Telephone: 543-7643, email@example.com
Telephone: 545-9303, firstname.lastname@example.org
Telephone: 543-7238, email@example.com
Important Class Announcements
Lectures: MTWTH, 10:30-11:20 AM; Kane 110
9:30 - 10:20 JHN 437
AB TH 10:30 - 1:20 JHN 437
AC F 12:30 - 1:20 JHN 437
AD TH 1:30 - 2:20 JHN 119
AE F 1:30 - 2:20 JHN 437
AF TH 2:30 - 3:20 JHN 119
JHN= Johnson Hall
Quiz Sections will alternate between homework review/remedial (HR) sections (optional but advised) and lab/additional material (LA) sections (mandatory). Sections schedule: (HR) weeks 2,4,6,8,10; (LA) weeks 1,3,5,7,9.
Prof. Mass: By appointment.
TA Office: 420 Atmospheric Sciences Bldg. Telephone: 543-6627. Office Hours:
Additional Hours by appointment.
All students in 101 need to provide an email address for important messages. Email will serve as an important conduit of information between the instructor and students. It is expect that students will check their emails regularly (at least once a week). To get on the class email list, use your browser to go to
and fill in the required information (name and email). Make "subscribe" is darkened and then hit "next"
Textbook: Essentials of Meteorology: An Invitation to the Atmosphere, by C. Donald Ahrens, 2001 , 3rd Edition. (a copy is on 6-h reserve at the undergraduate library)
There will be five homework assignments--the lowest grade will be dropped. Homework will be handed out Wednesday and is due Tuesday of the next week at the beginning of class. No late homework will be accepted.
For those students who want to learn more, we will be having some extra sessions during the quarter. Times will vary to fit with varying schedules. One session will include a visit to the department map room and to view the sensors on the atmospheric sciences roof. Others will give more background on the forecasting process, weather radar, and weather satellites.
First Mid-Term Exam: 25 January (this day may change)
Second Mid-Term Exam: 22 February (this day may change)
Final Exam: 12 March, 8:30 AM-10:20 AM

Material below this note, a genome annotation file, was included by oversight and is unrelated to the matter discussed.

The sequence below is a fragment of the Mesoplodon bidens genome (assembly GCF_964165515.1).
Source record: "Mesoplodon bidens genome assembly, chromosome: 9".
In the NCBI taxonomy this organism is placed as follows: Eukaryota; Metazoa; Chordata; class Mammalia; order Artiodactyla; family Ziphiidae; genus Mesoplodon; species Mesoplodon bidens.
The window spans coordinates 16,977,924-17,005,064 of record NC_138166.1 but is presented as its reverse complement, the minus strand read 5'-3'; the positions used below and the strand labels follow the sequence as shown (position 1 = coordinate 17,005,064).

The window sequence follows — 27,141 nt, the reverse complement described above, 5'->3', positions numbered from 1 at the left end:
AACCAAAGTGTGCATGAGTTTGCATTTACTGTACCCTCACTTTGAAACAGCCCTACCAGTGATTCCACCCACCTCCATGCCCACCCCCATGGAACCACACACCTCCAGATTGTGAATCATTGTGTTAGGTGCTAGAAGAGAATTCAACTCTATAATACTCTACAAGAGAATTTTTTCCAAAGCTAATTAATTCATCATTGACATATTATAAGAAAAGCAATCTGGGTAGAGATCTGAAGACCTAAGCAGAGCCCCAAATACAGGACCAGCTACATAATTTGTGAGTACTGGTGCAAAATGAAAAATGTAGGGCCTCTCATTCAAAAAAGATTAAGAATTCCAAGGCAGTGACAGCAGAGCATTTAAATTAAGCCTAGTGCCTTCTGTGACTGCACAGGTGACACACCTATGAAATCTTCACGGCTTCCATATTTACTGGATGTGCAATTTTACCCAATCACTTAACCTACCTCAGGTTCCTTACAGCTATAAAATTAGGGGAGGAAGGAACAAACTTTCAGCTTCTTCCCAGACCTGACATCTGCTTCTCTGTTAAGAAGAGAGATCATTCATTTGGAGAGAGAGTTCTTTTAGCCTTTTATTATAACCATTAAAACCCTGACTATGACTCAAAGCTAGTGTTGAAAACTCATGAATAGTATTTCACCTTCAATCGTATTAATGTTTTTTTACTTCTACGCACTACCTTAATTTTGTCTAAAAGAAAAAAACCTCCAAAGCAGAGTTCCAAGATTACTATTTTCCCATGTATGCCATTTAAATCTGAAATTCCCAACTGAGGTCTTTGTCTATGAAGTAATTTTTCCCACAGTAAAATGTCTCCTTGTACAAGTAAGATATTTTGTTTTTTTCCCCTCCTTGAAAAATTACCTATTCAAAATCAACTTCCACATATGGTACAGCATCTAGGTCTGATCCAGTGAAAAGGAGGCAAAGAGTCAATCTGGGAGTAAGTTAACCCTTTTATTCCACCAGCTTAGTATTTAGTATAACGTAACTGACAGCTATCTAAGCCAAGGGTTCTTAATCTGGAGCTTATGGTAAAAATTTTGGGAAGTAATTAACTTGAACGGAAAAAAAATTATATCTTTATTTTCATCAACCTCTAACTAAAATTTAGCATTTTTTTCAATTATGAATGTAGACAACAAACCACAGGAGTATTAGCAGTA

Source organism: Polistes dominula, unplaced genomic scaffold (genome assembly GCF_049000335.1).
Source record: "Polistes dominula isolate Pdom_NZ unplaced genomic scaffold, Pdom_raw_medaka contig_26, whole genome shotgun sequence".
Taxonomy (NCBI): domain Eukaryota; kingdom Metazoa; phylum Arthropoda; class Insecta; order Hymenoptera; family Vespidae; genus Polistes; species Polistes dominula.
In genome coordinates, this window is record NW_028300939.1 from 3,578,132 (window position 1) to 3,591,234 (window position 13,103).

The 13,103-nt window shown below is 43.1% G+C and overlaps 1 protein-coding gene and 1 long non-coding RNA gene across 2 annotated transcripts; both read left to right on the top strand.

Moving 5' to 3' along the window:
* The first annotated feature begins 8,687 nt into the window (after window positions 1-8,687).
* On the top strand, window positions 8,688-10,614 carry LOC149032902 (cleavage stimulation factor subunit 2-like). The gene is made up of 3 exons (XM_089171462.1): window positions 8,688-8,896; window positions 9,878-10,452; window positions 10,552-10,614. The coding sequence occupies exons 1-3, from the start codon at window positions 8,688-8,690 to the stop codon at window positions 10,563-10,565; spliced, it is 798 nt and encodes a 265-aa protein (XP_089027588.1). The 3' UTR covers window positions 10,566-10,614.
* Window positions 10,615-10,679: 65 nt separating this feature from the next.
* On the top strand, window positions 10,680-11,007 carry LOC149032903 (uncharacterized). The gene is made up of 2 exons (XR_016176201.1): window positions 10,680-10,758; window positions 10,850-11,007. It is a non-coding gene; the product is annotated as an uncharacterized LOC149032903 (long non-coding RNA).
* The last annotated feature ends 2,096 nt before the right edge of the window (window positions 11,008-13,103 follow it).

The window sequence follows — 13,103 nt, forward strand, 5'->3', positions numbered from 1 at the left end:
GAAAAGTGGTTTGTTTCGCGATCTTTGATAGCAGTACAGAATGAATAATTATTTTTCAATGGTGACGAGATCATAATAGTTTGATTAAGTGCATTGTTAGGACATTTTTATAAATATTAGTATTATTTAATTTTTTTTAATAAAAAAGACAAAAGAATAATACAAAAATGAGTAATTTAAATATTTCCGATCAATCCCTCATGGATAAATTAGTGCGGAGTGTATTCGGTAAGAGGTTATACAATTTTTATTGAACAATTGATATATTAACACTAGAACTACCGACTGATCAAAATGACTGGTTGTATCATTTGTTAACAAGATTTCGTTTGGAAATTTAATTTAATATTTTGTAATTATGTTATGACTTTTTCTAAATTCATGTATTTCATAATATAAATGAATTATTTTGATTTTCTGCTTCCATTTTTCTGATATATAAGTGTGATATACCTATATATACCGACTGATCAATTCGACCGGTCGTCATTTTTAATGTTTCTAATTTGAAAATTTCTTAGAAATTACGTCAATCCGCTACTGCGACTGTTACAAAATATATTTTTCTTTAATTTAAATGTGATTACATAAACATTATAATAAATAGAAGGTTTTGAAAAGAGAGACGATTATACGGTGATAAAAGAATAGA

2 midterms, 50%; Homework/Labs, 20%; Final exam, 30%. Extra credit available for those in the forecast competition (maximum of 15 points additional points on the final, depending on your performance).
The readings in Ahrens is shown in parentheses.
Quick Start Mini-Course
Introduction. Temperature and its measurement (53-71)
Pressure and its measurement (139-147)
Wind and humidity (158-161)
Surface weather map
Identifying clouds (93-105)
Fronts and cyclones. Upper air observations
Upper air charts. Weather satellite imagery
Composition and origin of the atmosphere (1-7)
Vertical structure of the atmosphere (8-21)
Gas laws. Adiabatic warming and cooling
Moisture and its measurement (75-81)
Condensation, evaporation, and latent heat (27-30, 82-92)
Dew, frost, and fog
Stability and instability (109-117)
Cloud development (118-125)
Precipitation mechanisms and weather modification (126-135)
Force and motion. Coriolis and pressure gradient forces (147-157)
Geostrophic balance. Effects of friction and topography
Radiation laws. Solar and terrestrial (infrared) radiation (31-50)
Greenhouse effect and global warming (387-395)
Optical phenomena (399-416)
Storms and Weather Systems
Global wind systems (178-192)
Air masses and fronts (197-208)
Midlatitude cyclones and their development (209-223)
Local winds (sea breezes, mountain/valley winds) (166-177)
Hurricanes and tropical meteorology (289-309)
Weather of the Pacific Northwest: an overview
Northwest windstorms and snowstorms
Weather forecasting (227-237)
Personal weather forecasting; how to find reliable weather data on the net. (238-249)
El Nino/ENSO and it local/global effects (190-193)
Air pollution and the ozone hole (313-336)
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